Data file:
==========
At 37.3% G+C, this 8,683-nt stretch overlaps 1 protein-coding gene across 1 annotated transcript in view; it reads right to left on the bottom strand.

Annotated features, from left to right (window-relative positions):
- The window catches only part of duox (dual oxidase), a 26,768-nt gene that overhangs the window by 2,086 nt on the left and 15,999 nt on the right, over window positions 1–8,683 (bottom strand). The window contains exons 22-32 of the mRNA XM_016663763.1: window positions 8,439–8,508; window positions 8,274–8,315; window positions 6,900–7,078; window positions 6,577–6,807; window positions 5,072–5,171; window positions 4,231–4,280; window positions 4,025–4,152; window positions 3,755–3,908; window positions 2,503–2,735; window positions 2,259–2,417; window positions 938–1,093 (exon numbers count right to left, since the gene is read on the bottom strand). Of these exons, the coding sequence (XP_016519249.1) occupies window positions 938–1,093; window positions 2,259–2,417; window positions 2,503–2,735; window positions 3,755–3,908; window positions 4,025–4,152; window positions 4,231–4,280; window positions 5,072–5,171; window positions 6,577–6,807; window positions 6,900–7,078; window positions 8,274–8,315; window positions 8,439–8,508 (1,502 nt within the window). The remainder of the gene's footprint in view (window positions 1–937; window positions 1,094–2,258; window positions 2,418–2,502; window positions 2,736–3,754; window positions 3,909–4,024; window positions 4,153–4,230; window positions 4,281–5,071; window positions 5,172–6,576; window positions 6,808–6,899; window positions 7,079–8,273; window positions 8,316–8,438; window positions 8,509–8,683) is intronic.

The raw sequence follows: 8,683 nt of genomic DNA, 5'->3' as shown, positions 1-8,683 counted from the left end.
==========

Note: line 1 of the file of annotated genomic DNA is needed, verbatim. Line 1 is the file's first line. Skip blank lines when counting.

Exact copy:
At 37.3% G+C, this 8,683-nt stretch overlaps 1 protein-coding gene across 1 annotated transcript in view; it reads right to left on the bottom strand.